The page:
Is Coca Cola a more sustainable company than PepsiCo? Which company is greener, Dell or Hewlett Packard? Both UPS and FedEx say they are environmental leaders—who’s right?
Underwriters Laboratories (UL) — one of the world’s oldest and most respected standard-setting organizations — is going to help settle some of those arguments.
In cooperation with Greener World Media — the publisher of Greenbiz.com, where I’m a senior writer — UL plans to launch a ratings system for companies by the end of the year. This is a big deal because it could help bring credibility and clarity to the very crowded and confused business of sustainability ratings, rankings and eco-labels.
The news that Greener World Media and UL are working together on a sustainability standard surfaced last week when Marcello Manca, the vice president and general manager of UL Environment, spoke on a panel at the Amsterdam Global Conference on Sustainability and Transparency convened by the Global Reporting Initiative (GRI). At the same time, my friend Joel Makower, the founder of Greener World Media, wrote a detailed blogpost, explaining the origins of the project, which go back to the early 2000s. Joel calls the new venture “LEED for companies,” saying:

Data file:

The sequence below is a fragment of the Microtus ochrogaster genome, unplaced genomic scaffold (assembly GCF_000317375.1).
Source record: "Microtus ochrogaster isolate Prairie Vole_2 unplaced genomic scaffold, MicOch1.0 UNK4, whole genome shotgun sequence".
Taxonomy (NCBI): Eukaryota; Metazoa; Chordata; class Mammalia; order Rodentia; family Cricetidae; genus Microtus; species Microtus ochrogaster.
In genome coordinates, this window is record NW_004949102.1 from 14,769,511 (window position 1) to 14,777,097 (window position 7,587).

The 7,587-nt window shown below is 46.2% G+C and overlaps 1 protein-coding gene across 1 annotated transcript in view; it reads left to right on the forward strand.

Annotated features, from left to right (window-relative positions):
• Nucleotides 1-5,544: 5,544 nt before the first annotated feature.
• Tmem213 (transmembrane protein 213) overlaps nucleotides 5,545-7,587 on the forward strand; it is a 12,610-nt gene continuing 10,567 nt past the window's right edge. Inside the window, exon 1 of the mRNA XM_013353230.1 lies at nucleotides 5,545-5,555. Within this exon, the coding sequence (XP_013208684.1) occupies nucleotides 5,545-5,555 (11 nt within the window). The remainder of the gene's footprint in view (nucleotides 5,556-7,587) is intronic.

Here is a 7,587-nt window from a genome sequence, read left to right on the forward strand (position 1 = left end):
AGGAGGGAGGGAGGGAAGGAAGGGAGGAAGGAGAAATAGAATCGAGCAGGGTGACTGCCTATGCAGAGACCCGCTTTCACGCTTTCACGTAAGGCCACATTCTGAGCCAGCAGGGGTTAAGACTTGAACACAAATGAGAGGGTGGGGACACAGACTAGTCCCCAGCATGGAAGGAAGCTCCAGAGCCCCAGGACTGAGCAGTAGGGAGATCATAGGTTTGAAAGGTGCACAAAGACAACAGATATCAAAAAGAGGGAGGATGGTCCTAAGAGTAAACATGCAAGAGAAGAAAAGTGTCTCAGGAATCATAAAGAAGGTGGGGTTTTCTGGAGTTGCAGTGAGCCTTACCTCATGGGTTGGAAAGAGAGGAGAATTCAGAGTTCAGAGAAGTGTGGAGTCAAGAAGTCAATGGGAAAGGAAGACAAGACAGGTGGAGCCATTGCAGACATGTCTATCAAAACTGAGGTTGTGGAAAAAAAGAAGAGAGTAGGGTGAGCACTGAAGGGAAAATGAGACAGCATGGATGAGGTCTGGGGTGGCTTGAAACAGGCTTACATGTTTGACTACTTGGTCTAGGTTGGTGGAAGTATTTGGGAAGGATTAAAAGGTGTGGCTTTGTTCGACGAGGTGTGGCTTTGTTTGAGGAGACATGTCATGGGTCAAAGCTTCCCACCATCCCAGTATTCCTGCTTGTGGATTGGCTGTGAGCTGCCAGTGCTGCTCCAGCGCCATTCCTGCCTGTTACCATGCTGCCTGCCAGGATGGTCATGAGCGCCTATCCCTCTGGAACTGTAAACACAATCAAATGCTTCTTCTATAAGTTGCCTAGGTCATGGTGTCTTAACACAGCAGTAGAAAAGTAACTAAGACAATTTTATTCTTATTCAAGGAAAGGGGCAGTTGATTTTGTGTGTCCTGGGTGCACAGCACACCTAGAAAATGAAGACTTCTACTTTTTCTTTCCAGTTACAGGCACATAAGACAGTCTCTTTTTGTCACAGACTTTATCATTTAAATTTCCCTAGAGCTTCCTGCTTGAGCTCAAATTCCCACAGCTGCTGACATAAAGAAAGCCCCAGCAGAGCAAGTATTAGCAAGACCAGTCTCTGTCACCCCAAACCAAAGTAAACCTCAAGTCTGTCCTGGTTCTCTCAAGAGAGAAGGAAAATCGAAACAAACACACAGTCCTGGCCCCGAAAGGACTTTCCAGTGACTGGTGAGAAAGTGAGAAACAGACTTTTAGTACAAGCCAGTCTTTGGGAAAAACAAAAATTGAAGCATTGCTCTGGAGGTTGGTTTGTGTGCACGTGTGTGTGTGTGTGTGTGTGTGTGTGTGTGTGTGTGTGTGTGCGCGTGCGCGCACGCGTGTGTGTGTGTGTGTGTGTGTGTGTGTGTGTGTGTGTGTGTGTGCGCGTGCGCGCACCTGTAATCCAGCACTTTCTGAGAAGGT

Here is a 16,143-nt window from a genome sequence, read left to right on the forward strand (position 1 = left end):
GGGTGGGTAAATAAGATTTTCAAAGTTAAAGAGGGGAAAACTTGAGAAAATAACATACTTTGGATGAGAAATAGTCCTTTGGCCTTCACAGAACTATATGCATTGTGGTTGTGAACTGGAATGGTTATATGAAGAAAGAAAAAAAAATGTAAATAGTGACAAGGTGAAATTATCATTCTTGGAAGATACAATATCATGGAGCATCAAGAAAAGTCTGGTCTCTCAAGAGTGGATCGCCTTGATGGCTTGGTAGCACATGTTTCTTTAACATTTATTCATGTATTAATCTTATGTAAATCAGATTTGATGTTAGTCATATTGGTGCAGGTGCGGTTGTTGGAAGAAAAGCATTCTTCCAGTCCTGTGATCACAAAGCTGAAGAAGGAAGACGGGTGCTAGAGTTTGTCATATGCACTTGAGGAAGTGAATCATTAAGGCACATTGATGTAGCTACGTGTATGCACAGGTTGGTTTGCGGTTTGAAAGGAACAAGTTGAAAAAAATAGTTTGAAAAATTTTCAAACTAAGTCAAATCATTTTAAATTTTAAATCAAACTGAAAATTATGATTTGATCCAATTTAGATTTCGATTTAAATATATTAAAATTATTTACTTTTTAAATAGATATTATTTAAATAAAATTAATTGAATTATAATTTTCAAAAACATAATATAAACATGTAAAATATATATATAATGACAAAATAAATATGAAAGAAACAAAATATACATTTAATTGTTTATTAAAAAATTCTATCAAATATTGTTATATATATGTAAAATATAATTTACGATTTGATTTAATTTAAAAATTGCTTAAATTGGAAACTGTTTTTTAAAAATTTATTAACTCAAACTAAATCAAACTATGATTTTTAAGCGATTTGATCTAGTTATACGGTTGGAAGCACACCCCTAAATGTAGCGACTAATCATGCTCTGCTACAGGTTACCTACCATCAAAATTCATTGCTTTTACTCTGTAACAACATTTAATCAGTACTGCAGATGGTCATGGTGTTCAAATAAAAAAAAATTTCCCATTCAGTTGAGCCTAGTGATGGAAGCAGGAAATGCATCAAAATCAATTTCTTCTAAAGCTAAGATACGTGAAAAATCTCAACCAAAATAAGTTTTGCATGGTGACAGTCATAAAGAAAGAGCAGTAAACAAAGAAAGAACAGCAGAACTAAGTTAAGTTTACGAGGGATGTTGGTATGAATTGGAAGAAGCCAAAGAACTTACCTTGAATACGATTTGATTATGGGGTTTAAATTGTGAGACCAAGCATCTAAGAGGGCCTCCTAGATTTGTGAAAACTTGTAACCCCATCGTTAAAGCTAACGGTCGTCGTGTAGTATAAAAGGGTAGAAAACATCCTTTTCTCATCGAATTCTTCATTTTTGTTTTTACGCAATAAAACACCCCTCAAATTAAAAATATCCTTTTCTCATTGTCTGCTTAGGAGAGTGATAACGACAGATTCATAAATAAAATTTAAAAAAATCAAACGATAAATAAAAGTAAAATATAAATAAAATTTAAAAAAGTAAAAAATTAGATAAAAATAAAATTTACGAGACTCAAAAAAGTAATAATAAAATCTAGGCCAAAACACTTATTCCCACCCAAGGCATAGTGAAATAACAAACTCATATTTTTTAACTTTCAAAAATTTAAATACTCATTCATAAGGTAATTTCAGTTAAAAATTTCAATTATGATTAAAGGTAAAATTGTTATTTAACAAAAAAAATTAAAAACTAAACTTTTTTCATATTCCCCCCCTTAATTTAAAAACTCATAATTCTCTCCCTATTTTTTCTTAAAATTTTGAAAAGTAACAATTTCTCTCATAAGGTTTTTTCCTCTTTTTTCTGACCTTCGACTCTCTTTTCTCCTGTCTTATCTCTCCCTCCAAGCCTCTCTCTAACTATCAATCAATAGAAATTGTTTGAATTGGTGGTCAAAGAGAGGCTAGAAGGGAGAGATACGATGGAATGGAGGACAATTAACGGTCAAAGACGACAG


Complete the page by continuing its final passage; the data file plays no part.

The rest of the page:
We’ve long described this in shorthand as “LEED for Companies” — that is, a point-based rating system along with good-better-best levels of certification. We have been inspired by the success of the U.S. Green Building Council’s LEED green building rating systems, which created definitions of “green building” where there were none. Those ratings systems were critical catalysts in spurring the green-building market. Similarly, we believe this new standard and rating system will help define sustainability at the enterprise level, growing markets for certified companies.
If all goes according to plan, the new ratings system will rise above the crowd because it combines the knowledge and networks of Joel and Rory [click to continue…]